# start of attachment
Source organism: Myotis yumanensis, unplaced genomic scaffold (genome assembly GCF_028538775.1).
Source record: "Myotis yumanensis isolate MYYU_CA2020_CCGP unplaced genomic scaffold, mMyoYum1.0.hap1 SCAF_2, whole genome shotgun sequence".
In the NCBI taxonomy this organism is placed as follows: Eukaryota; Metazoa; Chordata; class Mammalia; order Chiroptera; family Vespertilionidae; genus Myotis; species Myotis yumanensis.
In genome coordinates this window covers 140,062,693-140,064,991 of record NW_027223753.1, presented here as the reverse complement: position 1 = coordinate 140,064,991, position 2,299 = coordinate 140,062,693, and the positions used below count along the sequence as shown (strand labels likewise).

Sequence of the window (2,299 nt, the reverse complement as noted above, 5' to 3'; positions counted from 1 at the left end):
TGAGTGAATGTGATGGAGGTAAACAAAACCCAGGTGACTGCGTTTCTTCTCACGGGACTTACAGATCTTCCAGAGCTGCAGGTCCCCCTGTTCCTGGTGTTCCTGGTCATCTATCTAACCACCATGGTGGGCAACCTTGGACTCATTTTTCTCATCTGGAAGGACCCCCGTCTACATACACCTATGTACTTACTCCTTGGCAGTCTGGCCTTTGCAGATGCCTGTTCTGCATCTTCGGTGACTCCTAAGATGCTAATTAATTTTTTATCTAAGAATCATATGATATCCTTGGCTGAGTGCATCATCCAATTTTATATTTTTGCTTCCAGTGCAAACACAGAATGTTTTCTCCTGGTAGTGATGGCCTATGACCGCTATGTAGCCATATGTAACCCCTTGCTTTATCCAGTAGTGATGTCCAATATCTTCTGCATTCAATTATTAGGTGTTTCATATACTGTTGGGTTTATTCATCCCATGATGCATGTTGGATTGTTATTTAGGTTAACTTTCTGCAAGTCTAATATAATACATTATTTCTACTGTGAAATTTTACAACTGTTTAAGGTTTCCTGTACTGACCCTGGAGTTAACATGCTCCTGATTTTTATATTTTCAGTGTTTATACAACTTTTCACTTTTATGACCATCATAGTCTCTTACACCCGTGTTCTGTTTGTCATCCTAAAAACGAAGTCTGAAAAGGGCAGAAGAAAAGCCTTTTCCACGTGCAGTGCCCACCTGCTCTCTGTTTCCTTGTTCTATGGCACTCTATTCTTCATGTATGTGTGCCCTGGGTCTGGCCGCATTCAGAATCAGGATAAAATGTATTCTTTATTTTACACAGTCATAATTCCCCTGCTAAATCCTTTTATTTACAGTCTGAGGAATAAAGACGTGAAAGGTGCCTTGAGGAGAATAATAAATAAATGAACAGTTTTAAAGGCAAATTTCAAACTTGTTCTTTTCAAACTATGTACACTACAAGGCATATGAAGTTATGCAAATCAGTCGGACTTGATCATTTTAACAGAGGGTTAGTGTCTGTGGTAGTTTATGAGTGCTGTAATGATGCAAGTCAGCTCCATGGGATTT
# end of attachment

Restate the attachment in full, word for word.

Source organism: Myotis yumanensis, unplaced genomic scaffold (genome assembly GCF_028538775.1).
Source record: "Myotis yumanensis isolate MYYU_CA2020_CCGP unplaced genomic scaffold, mMyoYum1.0.hap1 SCAF_2, whole genome shotgun sequence".
In the NCBI taxonomy this organism is placed as follows: Eukaryota; Metazoa; Chordata; class Mammalia; order Chiroptera; family Vespertilionidae; genus Myotis; species Myotis yumanensis.
In genome coordinates this window covers 140,062,693-140,064,991 of record NW_027223753.1, presented here as the reverse complement: position 1 = coordinate 140,064,991, position 2,299 = coordinate 140,062,693, and the positions used below count along the sequence as shown (strand labels likewise).

Sequence of the window (2,299 nt, the reverse complement as noted above, 5' to 3'; positions counted from 1 at the left end):
TGAGTGAATGTGATGGAGGTAAACAAAACCCAGGTGACTGCGTTTCTTCTCACGGGACTTACAGATCTTCCAGAGCTGCAGGTCCCCCTGTTCCTGGTGTTCCTGGTCATCTATCTAACCACCATGGTGGGCAACCTTGGACTCATTTTTCTCATCTGGAAGGACCCCCGTCTACATACACCTATGTACTTACTCCTTGGCAGTCTGGCCTTTGCAGATGCCTGTTCTGCATCTTCGGTGACTCCTAAGATGCTAATTAATTTTTTATCTAAGAATCATATGATATCCTTGGCTGAGTGCATCATCCAATTTTATATTTTTGCTTCCAGTGCAAACACAGAATGTTTTCTCCTGGTAGTGATGGCCTATGACCGCTATGTAGCCATATGTAACCCCTTGCTTTATCCAGTAGTGATGTCCAATATCTTCTGCATTCAATTATTAGGTGTTTCATATACTGTTGGGTTTATTCATCCCATGATGCATGTTGGATTGTTATTTAGGTTAACTTTCTGCAAGTCTAATATAATACATTATTTCTACTGTGAAATTTTACAACTGTTTAAGGTTTCCTGTACTGACCCTGGAGTTAACATGCTCCTGATTTTTATATTTTCAGTGTTTATACAACTTTTCACTTTTATGACCATCATAGTCTCTTACACCCGTGTTCTGTTTGTCATCCTAAAAACGAAGTCTGAAAAGGGCAGAAGAAAAGCCTTTTCCACGTGCAGTGCCCACCTGCTCTCTGTTTCCTTGTTCTATGGCACTCTATTCTTCATGTATGTGTGCCCTGGGTCTGGCCGCATTCAGAATCAGGATAAAATGTATTCTTTATTTTACACAGTCATAATTCCCCTGCTAAATCCTTTTATTTACAGTCTGAGGAATAAAGACGTGAAAGGTGCCTTGAGGAGAATAATAAATAAATGAACAGTTTTAAAGGCAAATTTCAAACTTGTTCTTTTCAAACTATGTACACTACAAGGCATATGAAGTTATGCAAATCAGTCGGACTTGATCATTTTAACAGAGGGTTAGTGTCTGTGGTAGTTTATGAGTGCTGTAATGATGCAAGTCAGCTCCATGGGATTT